-improvised hypoglycemic crises manifesting as irritability, sweating and cravings for sweets that promote weight gain
-inordinate sense of hunger toward salty foods
- lurching, tachycardia, dizziness when standing, fainting, expression of low blood pressure.
-allergies, hypersensitivity to chemicals and additives, hives, eczema, psoriasis, gastritis, colitis, conjunctivitis, arthritis, autoimmune diseases, various inflammations
-hyperpigmented patches on skin and mucous membranes (caused by the melanin-stimulating effects of high acth values)
Many of these complaints tend to become more pronounced following even minimal mental and physical stress and in an upright position and improve with rest and in a lying position.
In all these cases, cortisol deficiency symptoms,are associated with those due to dhea deficiency such as:
-loss of pubic and axillary hair and to the limbs (male)
-dry skin, hair and conjunctivae
-susceptibility to infection and chronic inflammation(rheumatoid arthritis)
-susceptibility toward diabetes, weight gain, dyslipidemia , cardiovascular disease, and osteoporosis.
-loss of tone and muscle mass, inflaccidization of the abdomen.
-tiredness,depression,mood swings,decreased libido and erectile power,memory problems.
-poor resistance to stress and particularly toward noise.
-accumulation of fat at the abdominal site.
DHEA and Cortisol: a question of rhythm.
The most frequent abnormalities of the two hormones that are observed with aging involve qualitative perturbations of circadian rhythms. With age, there is a flattening of the cortisol curve, which lacks the usual morning peak and with the possibility of abnormal evening peaks (Ferrari 2001).In essence, the hormone is produced incorrectly:reduced in the morning with the appearance of characteristic deficiency symptoms and evening presence with sleep disturbances, anxiety, irritability, and unmotivated evening hunger.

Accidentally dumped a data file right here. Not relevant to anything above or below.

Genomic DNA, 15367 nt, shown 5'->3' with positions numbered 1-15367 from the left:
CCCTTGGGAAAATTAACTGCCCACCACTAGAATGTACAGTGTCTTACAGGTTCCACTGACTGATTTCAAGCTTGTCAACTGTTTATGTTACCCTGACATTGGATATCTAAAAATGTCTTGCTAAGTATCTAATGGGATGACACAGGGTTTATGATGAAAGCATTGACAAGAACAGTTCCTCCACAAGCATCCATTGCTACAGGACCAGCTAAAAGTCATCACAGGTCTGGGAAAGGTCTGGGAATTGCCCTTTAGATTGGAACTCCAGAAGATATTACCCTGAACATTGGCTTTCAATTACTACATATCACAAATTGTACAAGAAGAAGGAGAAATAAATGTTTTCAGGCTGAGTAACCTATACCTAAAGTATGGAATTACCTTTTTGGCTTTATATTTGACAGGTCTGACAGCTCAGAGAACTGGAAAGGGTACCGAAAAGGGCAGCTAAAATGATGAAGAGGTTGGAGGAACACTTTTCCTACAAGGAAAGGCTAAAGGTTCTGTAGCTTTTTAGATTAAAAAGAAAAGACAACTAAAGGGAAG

This naturally results in an overall daily production and metabolism of it being slightly altered.The dhea curve also tends to flatten even more noticeably. Since the circadian rhythm of cortisol and dhea affect the daily rhythm of other hormonal systems as well as the immune system,they too are affected,opening the door to anarchy and hormonal and immunological desynchronization.
Dhea-cortisol balance: what treatments.
Depending on the presenting clinical and laboratory picture, we might use dhea alone or in combination with cortisol and possibly microdoses of melatonin to be administered late afternoon with the aim of preventing the abnormal evening cortisol spike and thus restoring the harmony of circadian rhythms.
It is very important to remember that, when cortisol is prescribed,it is appropriate to proceed with a simultaneous administration of dhea and other anabolic hormones, with the aim of enhancing its positive actions especially anti-inflammatory, while limiting its negative catabolic-type effects (Cutolo 1999).Relaxation techniques such as yoga, transcendental meditation and ''Stress Management'' techniques,are also of great help in harmonizing the relationship between the two hormones.
The role of pregnenolone on Dhea-Cortisol balance.
As repeatedly argued, pregnenolone being a precursor of both dhea and cortisol and being utilized by the body according to the needs of the moment (adaptogenic function), it can be administered in the various situations in which a deficiency of dhea is observed associated or not with that of cortisol and in particular in the pathologies that are an expression of the various phases of chronic stress.
Of course, their conversion will always have to be verified both qualitatively and quantitatively.
If this is absent or partial, pregnenolone should be substituted or combined with one or both hormones depending on the circumstances. They will benefit from this therapy, especially those cases of chronic inflammatory diseases such as rheumatoid arthritis,fibromyalgia or those patients with chronic fatigue in whom a simultaneous deficiency of both dhea and cortisol is frequently observed.